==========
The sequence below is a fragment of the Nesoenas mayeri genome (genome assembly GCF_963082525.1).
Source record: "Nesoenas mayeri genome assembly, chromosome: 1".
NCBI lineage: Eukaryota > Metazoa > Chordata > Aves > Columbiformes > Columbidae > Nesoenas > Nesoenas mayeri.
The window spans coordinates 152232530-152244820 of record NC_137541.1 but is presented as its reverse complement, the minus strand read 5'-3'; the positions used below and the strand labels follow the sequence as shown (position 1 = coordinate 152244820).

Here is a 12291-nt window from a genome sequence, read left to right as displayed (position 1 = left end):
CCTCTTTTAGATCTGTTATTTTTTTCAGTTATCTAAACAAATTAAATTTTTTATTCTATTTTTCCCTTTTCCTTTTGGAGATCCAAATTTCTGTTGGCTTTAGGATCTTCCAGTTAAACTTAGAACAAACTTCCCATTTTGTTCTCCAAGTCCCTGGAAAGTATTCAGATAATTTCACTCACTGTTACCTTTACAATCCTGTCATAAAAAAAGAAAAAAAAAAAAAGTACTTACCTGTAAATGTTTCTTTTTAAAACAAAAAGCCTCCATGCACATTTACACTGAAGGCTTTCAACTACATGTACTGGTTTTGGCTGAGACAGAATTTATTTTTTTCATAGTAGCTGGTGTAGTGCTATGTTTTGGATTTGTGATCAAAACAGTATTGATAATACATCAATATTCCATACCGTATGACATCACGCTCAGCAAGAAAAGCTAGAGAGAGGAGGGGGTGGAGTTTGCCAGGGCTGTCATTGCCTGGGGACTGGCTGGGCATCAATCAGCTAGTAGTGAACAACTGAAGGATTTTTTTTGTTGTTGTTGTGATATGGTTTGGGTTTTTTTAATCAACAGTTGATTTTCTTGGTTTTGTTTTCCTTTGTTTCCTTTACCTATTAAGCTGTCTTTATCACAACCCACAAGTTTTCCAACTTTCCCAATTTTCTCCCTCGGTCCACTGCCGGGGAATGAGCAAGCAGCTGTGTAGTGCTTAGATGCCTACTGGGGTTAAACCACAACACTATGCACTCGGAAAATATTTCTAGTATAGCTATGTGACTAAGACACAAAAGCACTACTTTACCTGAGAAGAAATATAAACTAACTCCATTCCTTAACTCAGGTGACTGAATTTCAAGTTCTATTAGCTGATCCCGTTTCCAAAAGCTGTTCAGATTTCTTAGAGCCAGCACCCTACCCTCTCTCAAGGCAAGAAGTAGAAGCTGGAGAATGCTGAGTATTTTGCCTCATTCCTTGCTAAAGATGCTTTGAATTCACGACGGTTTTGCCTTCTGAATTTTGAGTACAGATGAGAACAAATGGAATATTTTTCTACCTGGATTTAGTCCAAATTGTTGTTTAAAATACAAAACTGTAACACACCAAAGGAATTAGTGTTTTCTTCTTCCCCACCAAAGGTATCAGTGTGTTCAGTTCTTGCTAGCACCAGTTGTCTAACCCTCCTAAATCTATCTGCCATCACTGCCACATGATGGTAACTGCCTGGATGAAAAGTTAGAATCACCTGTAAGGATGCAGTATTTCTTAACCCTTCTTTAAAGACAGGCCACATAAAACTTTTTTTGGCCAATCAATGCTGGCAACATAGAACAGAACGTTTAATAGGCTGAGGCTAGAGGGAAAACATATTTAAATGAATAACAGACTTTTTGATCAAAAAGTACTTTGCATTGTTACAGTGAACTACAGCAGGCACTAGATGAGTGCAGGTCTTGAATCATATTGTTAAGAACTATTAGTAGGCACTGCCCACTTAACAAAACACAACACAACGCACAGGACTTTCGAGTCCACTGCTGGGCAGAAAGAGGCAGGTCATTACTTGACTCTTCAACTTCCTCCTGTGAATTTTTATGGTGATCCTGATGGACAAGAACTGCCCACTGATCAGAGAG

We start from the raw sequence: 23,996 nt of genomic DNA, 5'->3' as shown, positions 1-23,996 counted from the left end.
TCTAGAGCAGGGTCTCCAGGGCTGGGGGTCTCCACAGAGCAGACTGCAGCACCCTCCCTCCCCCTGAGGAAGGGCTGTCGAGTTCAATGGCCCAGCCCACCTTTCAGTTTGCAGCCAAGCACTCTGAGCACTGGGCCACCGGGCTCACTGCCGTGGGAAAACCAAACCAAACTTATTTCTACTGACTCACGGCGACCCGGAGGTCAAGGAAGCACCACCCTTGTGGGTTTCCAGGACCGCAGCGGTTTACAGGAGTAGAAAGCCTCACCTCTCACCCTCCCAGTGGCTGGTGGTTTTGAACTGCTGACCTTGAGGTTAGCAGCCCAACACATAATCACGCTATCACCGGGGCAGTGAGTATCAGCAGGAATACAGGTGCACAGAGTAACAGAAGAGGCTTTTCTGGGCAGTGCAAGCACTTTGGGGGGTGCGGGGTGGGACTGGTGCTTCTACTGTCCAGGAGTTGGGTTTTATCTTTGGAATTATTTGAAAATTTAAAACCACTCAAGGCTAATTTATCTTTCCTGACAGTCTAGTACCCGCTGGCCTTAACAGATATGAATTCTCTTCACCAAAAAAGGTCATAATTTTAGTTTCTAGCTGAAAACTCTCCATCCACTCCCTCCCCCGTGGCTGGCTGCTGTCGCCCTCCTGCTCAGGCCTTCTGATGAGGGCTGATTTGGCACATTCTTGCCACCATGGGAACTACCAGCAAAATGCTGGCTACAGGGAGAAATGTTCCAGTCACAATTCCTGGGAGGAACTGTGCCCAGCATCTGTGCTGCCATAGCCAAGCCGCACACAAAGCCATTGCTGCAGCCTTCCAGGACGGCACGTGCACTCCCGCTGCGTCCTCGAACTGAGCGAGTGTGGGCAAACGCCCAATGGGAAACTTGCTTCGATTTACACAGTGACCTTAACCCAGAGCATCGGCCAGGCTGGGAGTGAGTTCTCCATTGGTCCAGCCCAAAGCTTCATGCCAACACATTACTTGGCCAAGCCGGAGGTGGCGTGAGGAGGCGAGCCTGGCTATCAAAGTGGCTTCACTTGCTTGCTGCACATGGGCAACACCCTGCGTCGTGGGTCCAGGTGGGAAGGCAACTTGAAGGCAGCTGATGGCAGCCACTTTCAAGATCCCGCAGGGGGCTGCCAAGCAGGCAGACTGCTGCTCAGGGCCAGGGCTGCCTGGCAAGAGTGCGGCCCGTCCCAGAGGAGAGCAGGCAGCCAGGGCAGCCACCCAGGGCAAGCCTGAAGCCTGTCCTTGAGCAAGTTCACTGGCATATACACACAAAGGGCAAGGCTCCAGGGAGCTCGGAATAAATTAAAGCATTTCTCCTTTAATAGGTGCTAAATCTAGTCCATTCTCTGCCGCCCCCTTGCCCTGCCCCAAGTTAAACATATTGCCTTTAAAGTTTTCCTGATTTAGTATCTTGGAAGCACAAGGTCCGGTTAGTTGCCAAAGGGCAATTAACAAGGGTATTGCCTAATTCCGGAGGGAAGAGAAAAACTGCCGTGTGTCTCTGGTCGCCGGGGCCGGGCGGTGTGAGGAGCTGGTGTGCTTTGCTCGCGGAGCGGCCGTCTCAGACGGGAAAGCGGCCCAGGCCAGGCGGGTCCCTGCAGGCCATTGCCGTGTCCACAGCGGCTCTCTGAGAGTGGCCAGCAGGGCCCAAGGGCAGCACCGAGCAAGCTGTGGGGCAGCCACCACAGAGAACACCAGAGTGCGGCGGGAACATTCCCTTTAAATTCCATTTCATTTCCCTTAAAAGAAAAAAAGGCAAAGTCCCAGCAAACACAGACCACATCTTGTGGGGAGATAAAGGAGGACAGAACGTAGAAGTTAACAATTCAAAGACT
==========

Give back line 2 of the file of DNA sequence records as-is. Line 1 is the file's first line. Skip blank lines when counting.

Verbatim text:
Source record: "Nesoenas mayeri genome assembly, chromosome: 1".